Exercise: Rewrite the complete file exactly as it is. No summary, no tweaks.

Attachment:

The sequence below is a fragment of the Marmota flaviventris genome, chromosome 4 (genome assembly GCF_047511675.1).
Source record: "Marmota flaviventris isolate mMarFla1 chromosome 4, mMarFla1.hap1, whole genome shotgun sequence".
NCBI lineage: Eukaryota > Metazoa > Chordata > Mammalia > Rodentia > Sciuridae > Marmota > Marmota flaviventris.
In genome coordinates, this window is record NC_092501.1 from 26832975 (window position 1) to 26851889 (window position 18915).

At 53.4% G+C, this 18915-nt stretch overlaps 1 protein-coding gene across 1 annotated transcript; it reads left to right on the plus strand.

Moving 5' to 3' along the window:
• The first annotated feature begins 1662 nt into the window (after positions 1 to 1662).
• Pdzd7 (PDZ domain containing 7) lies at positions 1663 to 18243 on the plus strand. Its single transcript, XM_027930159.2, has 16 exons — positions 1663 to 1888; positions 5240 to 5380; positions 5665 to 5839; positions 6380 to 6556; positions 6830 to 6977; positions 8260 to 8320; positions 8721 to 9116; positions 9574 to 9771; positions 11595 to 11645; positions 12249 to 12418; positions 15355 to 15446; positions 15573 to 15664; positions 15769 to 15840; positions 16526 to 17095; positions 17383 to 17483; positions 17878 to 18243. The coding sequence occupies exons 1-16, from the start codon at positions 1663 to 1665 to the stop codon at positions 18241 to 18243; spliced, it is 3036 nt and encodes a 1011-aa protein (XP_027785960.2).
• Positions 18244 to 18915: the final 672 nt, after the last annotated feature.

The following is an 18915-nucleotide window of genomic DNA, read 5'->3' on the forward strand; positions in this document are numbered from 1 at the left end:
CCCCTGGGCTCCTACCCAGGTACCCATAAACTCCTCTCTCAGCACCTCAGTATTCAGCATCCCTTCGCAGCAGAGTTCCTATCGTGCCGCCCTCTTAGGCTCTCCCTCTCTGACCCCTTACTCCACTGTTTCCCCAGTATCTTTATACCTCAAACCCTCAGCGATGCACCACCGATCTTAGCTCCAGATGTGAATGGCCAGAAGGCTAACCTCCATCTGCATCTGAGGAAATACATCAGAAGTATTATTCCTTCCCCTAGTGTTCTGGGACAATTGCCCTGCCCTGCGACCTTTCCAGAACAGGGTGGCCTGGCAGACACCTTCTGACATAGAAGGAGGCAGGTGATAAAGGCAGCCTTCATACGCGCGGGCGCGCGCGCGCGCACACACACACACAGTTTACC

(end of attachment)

The sequence below is a fragment of the Marmota flaviventris genome, chromosome 4 (genome assembly GCF_047511675.1).
Source record: "Marmota flaviventris isolate mMarFla1 chromosome 4, mMarFla1.hap1, whole genome shotgun sequence".
NCBI lineage: Eukaryota > Metazoa > Chordata > Mammalia > Rodentia > Sciuridae > Marmota > Marmota flaviventris.
In genome coordinates, this window is record NC_092501.1 from 26832975 (window position 1) to 26851889 (window position 18915).

At 53.4% G+C, this 18915-nt stretch overlaps 1 protein-coding gene across 1 annotated transcript; it reads left to right on the plus strand.

Moving 5' to 3' along the window:
• The first annotated feature begins 1662 nt into the window (after positions 1 to 1662).
• Pdzd7 (PDZ domain containing 7) lies at positions 1663 to 18243 on the plus strand. Its single transcript, XM_027930159.2, has 16 exons — positions 1663 to 1888; positions 5240 to 5380; positions 5665 to 5839; positions 6380 to 6556; positions 6830 to 6977; positions 8260 to 8320; positions 8721 to 9116; positions 9574 to 9771; positions 11595 to 11645; positions 12249 to 12418; positions 15355 to 15446; positions 15573 to 15664; positions 15769 to 15840; positions 16526 to 17095; positions 17383 to 17483; positions 17878 to 18243. The coding sequence occupies exons 1-16, from the start codon at positions 1663 to 1665 to the stop codon at positions 18241 to 18243; spliced, it is 3036 nt and encodes a 1011-aa protein (XP_027785960.2).
• Positions 18244 to 18915: the final 672 nt, after the last annotated feature.

The following is an 18915-nucleotide window of genomic DNA, read 5'->3' on the forward strand; positions in this document are numbered from 1 at the left end:
CCCCTGGGCTCCTACCCAGGTACCCATAAACTCCTCTCTCAGCACCTCAGTATTCAGCATCCCTTCGCAGCAGAGTTCCTATCGTGCCGCCCTCTTAGGCTCTCCCTCTCTGACCCCTTACTCCACTGTTTCCCCAGTATCTTTATACCTCAAACCCTCAGCGATGCACCACCGATCTTAGCTCCAGATGTGAATGGCCAGAAGGCTAACCTCCATCTGCATCTGAGGAAATACATCAGAAGTATTATTCCTTCCCCTAGTGTTCTGGGACAATTGCCCTGCCCTGCGACCTTTCCAGAACAGGGTGGCCTGGCAGACACCTTCTGACATAGAAGGAGGCAGGTGATAAAGGCAGCCTTCATACGCGCGGGCGCGCGCGCGCGCACACACACACACAGTTTACC